Charles Darwin’s voyage on the HMS Beagle was legendary, the observations he made as he encountered the extraordinary collection of exotic animals and plants combined with  the notes he took, would later coalesce into his masterwork ‘On The Origin Of Species’.  This book would upset and realign the scientific and religious worlds forever. This is the basis for David Morton‘s, The Wider Earth. The story is told as a flashback.

This is an epic production. Panorama projections, a revolving set and puppetry. It is rich and it is lavish but it is slightly melodramatic. Not that the audience seemed to mind. Performances were all top notch led by Tom Conroy as Darwin who is charming, naïve and driven. Margi Brown Ash, Emily Burton, Thomas Larkin, David Lynch, Anthony Standish and Jaime Ureta all support this production with quality performances. When not on stage they take over as puppeteers wandering the stage operating birds, tortoises, puppy dogs and many other animals.

The set is deceptively simple but brilliant in its conception and design. In shadow it looks like a large piece of coal or a seismic thrust of rock. As it revolves and the actors scramble over or around it, we find ourselves in the room of a house, a side of a hill or the cabin of the ship.  The puppets (David Morton design and Nicholas Paine Fabricator) are also well designed and work beautifully with the production. To complete the overall look of the show David Walters lighting is dramatic and impacting. The only piece of the puzzle that felt a little overdone was Tony Brumpton‘s Sound Design. It was heavy and at times too intrusive, sometimes to the detriment of the (micro-phoned or recorded) actors’ dialogue. It gave the whole production a feel over over-dramatic emphasis building to heavy chords as scenes climaxed.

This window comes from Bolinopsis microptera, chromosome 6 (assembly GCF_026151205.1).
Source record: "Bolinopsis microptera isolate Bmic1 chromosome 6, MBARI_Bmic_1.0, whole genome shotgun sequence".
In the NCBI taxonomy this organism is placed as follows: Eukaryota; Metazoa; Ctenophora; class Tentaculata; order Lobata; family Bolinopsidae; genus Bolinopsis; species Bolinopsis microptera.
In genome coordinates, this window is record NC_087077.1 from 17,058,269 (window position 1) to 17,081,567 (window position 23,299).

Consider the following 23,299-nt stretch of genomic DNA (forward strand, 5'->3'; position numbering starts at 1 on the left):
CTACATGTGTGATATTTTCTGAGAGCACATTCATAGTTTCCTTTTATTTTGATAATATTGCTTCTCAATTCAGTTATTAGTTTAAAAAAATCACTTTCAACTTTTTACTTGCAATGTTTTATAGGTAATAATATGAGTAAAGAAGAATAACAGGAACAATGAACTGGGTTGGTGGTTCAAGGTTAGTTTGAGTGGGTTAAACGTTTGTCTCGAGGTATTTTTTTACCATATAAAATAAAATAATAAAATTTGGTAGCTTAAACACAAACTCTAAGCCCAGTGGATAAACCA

There was also an odd decision from the overall production design. We find the young Darwin telling his story to the love he had left waiting for him. As he begins to tell her of his journey we are flung back in time to witness it. Strangely the voiceover that then guides us through the journey is an old Darwin. It should have been in the voice of the young Darwin who was telling his girlfriend (and us) the story.

Those issues aside this is a very slick and professional production that will do well.

Lynden Jones – Theatre Now & On The Town


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